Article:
Bright past, bright future
Settling into the boarding program at St Catherine’s School in Toorak, Vic, has been easier than expected for year 10 student Flynn O’Brien, of Bright, Vic.
Year 10 boarder at St Catherine’s School, Flynn O’Brien, misses a lot of things about her small hometown of Bright, in northeastern Victoria. “I love everything about Bright,” she says. “I miss the people there and the environment. I miss having so much space and so little traffic. I have lived there my whole life and that familiarity is hard to replicate.” Flynn became a boarder at St Catherine’s last year, moving from a town with only 2000 people and a school in which there were just 10 people in her year, to a Melbourne city school with 45 other boarders and 79 students in her year alone.
“I am still continuously getting lost in the city and, apart from places in Toorak, I always have to rely on Google Maps,” she says. “I suppose because I know everything about Bright, its small size gives me a sense of comfort.” Flynn and her sister Erin live in St Catherine’s heritage-listed boarding house Illawarra, which accommodates 2–6 girls in each room. The house has a communal study room, kitchen and dining room. “It felt like home after a few days,” Flynn says. “Everyone at the boarding house was welcoming. There are many perks of being a boarder, such as having 46 sisters whenever you need anything, and only having to walk 200 metres to school.”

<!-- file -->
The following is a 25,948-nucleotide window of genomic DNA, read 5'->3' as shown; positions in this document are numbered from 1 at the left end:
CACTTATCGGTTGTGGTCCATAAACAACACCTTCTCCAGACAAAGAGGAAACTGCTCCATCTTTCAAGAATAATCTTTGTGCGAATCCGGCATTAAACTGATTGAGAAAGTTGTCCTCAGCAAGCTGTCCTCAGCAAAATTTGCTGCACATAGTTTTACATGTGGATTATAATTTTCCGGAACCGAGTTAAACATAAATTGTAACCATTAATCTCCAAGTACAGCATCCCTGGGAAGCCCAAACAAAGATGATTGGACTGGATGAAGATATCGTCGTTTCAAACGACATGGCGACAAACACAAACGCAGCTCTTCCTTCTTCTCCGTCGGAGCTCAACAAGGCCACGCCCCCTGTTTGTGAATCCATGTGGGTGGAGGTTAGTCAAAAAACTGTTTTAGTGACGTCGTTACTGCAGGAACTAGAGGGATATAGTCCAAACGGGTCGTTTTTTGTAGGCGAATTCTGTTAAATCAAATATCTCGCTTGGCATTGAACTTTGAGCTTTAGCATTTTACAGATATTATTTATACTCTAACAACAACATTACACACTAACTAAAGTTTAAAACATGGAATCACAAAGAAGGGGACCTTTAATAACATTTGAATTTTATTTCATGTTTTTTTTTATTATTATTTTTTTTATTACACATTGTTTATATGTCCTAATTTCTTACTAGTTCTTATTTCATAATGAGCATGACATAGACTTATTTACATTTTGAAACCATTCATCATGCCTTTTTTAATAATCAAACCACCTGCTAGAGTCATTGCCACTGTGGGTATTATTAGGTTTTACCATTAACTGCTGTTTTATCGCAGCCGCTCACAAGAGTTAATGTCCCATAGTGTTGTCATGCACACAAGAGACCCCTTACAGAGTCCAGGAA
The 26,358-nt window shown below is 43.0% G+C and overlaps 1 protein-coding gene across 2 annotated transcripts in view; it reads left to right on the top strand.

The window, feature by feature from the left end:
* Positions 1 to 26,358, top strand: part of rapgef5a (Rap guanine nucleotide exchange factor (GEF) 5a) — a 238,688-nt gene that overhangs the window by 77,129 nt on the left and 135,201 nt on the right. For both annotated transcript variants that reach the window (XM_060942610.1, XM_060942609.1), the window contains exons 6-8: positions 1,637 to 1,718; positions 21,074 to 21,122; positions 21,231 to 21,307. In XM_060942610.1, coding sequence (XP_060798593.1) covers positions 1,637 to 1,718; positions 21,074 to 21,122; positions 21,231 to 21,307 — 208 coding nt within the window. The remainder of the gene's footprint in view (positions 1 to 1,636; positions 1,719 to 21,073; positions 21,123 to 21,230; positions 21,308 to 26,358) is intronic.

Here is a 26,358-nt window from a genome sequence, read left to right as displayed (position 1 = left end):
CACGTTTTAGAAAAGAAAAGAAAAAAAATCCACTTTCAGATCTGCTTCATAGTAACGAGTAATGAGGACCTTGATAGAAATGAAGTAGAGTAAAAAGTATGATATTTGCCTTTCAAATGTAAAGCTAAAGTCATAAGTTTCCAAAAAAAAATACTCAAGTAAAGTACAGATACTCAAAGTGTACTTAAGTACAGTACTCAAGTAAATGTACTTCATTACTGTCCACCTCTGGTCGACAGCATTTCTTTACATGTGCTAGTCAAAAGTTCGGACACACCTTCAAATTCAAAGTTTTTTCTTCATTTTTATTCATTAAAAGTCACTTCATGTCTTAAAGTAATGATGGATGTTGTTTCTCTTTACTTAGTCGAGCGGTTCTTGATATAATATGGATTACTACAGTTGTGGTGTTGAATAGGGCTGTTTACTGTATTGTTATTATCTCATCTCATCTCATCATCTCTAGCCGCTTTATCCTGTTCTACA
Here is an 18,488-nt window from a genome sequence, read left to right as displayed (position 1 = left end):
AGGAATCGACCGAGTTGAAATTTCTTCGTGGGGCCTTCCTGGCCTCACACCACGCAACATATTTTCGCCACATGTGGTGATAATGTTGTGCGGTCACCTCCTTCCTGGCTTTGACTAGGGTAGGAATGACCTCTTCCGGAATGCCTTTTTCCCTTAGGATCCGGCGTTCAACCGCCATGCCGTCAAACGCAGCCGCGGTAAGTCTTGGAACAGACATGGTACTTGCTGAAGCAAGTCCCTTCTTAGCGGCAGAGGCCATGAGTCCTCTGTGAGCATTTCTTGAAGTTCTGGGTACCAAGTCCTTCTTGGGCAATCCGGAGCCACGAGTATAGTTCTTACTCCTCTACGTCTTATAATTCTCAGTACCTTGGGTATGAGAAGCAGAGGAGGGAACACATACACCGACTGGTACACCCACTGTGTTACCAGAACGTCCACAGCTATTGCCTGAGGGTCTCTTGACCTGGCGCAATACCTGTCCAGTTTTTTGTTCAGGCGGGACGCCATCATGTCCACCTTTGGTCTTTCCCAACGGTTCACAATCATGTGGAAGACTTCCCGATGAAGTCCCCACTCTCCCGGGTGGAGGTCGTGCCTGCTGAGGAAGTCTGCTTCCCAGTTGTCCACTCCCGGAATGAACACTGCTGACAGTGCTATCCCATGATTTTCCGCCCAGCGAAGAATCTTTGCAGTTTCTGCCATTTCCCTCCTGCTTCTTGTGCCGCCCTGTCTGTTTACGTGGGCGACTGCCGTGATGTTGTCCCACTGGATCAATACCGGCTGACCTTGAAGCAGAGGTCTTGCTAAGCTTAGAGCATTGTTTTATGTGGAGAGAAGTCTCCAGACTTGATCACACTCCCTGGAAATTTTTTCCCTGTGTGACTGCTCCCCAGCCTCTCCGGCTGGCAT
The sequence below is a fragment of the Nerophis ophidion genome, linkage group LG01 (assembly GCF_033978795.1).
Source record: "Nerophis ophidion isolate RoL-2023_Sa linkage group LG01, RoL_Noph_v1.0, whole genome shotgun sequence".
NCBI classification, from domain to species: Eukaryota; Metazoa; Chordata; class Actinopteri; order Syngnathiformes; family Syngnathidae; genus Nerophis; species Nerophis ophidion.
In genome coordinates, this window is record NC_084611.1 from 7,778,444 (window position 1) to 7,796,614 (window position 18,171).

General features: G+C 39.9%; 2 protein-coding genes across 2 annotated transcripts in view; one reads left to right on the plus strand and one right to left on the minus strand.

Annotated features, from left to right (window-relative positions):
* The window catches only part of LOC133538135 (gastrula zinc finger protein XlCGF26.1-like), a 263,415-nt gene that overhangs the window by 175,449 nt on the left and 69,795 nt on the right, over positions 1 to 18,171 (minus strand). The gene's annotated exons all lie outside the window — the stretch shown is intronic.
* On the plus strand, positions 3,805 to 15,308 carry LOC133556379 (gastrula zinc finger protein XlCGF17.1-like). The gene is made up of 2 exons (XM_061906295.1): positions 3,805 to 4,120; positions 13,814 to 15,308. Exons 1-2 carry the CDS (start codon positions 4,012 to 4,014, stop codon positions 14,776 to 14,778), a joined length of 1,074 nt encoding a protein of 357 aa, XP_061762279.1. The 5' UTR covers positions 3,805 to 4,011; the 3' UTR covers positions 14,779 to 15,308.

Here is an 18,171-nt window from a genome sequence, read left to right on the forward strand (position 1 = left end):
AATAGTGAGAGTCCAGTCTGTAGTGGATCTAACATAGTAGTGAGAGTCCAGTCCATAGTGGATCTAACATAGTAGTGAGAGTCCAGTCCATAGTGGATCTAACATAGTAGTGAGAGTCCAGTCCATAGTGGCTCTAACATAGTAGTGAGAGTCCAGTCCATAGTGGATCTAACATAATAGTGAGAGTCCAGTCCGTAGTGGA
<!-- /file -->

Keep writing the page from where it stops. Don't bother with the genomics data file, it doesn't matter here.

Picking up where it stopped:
Established in 1896, St Catherine’s School has 755 students from prep to Year 12. Flynn’s parents, Toni and Chris O’Brien, say they chose the school for their daughters because of the range of subjects and opportunities. “The subjects available have broadened their interests and allowed them to make choices not available in regional Victoria,” Toni says.
“There is so much to do at St Catherine’s and I have tried to get involved with as much as I can,” Flynn says.
She participated in the Future Problem Solving National Finals, which her team won writing about the global workplace 20 years into the future. Flynn says another highlight was a Year 9 trip to the Fijian highlands. “We spent time in the school in the village surrounded constantly by energetic little kids. They were eager to play games with us and follow us around,” she says.“Altogether it made me so much more aware of how fortunate I am. It taught me not to take anything for granted and I have a new perspective on everything that I do now … I plan on going back up to the highlands when I finish school.”